A while later arrests are made; Tanya Morozova, as a member of the KGB, instead of following Gabe, decides to make a trip to the hospital and check on those Russian minders. Meanwhile, the man known as Maksim Sokolov is just gone and appears to have drowned.

In this action- and magic-packed episode, things heat up to a new level, but its not until the next episode, that the full realization of Operation ANCHISES is fully understood.

Originally written on March 24, 2016 ©Alex C. Telander.

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“Warriors of the Storm” by Bernard Cornwell (HarperCollins, 2016)


The ninth installment of the Saxon Tales doles more riveting historical fiction that gives Martin’s Game of Thrones a run for its money, plus a lot of the events in this series actually occurred.

King Alfred’s dying wish was to unite the kingdoms of his lands into a single nation that would one day be known as England, but things seem more dire then ever as the Norsemen continue to chip away and gain more ground. One important man stands in their way: Uhtred of Bebbanburg controlling the fortified city of Chester in the great kingdom of Mercia. He has fought long and hard to help and protect Alfred’s children, Edward and Athelflaed, and keep their lands intact. Kidnapped at a young age by Norsemen, he is seen as a traitor by them and a heathen by the Christian Britons, but without him Alfred’s children wouldn’t be alive.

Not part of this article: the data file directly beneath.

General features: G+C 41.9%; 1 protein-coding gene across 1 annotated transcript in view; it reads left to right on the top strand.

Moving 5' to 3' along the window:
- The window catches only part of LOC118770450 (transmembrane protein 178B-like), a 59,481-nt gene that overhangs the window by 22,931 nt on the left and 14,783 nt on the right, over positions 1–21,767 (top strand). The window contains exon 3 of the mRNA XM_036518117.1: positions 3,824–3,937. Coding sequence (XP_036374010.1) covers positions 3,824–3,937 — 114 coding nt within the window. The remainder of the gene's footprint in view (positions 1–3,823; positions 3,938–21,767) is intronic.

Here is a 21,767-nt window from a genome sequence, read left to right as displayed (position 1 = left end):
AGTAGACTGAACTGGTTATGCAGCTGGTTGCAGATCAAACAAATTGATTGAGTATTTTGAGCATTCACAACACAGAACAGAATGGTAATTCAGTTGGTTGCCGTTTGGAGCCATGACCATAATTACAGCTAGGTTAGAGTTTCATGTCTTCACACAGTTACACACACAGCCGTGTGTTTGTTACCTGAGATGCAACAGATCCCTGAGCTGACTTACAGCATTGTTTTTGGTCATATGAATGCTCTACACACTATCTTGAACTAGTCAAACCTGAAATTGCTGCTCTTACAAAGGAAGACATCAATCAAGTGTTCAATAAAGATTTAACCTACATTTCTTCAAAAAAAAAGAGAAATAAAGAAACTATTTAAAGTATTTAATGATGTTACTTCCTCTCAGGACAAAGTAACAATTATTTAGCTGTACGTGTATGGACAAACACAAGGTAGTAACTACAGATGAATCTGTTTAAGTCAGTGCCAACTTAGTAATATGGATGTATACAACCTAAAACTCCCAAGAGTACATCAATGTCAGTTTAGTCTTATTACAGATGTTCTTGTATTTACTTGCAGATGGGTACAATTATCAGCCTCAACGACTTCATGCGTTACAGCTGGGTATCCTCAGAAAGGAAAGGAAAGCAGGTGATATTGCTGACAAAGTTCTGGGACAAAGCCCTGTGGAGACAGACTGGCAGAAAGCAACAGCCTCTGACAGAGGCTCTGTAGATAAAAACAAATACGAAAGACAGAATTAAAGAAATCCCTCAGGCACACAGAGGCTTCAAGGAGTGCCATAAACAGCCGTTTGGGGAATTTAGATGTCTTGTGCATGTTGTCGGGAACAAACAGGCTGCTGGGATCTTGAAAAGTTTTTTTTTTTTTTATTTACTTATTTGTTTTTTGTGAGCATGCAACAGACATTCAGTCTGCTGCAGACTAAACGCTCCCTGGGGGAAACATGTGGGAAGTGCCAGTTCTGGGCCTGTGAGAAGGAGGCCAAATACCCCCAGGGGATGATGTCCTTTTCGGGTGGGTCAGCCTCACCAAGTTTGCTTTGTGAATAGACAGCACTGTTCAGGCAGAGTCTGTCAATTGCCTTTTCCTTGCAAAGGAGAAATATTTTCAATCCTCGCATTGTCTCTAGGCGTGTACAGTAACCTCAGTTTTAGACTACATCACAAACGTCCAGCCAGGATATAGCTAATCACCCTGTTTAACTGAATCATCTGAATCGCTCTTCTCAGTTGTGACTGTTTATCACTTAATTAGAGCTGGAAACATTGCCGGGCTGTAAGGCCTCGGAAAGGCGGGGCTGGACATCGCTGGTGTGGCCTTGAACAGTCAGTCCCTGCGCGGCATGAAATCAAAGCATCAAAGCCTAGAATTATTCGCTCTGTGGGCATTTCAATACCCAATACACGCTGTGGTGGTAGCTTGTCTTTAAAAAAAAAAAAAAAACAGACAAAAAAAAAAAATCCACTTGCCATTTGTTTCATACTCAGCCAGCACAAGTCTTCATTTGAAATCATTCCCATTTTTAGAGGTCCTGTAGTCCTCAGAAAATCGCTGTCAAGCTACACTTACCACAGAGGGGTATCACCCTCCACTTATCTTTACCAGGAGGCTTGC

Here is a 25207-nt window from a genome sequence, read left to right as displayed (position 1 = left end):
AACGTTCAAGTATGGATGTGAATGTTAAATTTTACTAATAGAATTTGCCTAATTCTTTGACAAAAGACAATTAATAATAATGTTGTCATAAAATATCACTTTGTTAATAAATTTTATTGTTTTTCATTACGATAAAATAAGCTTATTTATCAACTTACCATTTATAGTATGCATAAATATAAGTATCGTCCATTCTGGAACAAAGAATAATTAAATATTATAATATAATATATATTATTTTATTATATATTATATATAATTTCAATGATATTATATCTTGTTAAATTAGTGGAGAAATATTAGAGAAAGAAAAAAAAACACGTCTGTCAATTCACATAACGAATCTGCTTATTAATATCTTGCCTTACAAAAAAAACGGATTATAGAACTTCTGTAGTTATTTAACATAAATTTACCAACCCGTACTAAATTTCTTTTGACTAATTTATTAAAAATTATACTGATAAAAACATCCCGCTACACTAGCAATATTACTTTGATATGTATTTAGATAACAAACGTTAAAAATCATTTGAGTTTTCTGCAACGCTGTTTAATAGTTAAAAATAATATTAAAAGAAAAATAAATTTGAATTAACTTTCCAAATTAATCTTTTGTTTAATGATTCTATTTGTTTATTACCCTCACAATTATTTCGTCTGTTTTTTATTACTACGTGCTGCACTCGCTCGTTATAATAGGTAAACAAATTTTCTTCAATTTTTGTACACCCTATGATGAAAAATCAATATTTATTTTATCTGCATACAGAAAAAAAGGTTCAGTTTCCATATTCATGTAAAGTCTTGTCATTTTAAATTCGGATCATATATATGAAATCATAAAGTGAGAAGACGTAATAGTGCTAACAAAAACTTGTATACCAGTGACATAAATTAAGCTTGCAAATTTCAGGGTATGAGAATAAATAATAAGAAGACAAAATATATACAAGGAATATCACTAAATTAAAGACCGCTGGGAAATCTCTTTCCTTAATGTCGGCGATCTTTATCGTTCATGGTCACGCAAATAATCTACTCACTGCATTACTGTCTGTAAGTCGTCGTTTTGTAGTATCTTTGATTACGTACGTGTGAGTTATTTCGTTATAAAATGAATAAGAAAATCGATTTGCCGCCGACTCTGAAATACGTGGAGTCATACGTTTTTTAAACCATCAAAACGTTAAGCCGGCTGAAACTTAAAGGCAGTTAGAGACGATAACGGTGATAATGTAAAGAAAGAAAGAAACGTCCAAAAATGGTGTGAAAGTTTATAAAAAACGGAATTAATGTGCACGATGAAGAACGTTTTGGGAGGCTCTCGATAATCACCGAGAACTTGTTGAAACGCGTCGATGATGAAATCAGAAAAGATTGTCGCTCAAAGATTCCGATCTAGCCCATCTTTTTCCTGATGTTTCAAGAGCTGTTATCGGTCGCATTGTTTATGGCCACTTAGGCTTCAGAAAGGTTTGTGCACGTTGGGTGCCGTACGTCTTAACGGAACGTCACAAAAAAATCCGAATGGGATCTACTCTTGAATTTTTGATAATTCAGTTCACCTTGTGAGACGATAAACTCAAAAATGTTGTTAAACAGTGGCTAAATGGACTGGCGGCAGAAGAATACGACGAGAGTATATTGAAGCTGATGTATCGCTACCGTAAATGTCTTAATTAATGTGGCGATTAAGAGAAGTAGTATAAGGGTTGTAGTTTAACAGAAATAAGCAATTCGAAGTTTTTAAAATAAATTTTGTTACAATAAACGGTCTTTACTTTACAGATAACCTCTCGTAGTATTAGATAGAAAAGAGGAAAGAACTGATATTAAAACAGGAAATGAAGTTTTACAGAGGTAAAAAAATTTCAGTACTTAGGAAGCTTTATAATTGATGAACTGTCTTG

Now he must turn his sights to Ragnall Ivarson, a formidable Norseman who possesses a mighty army, soon joined by the Northumbrians to bolster their numbers, as well as being allied with the Irish. There is also the detail that makes it a lot more personal for Uhtred: his daughter is married to Ivarson’s brother. Uhtred will have to do what he does best – made the hard decisions and ignore what everyone else wants – if he is to make it through alive and unscathed.

Originally written on March 4, 2016 ©Alex C. Telander.

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“Written in Fire” by Marcus Sakey (Thomas & Mercer, 2016)


Tensions in the United States are at the brink in Written in Fire, Marcus Sakey’s concluding volume to the Brilliance Trilogy. And like any addictive thriller, be it science fiction or not, it’s all essentially up to one man.

The White House is now a smoking pile of ashes due to what is called a terrorist attack, but was in fact conducted at the instigation of a brilliant whose self-created town was threatened and under attack. Madison Square Garden has become an interment camp for brilliants. The government would like them all tagged and controlled. The irony is not missed here.

Meanwhile there’s the town of Tesla, one that is separate from the United States, under the control and jurisdiction of a very rich and successful brilliant who caused the stock markets to crash. This town is about to be attacked by a self-appointed militia of thousands looking to take over a good portion of brilliants and bring these “abnorms” to their knees and take back their country. The town of Tesla has an impressive defensive structure in place: a microwave magnetic field that will slowly cook a person who strays too far. But the militia have captured all the brilliant children and are using them as human shields.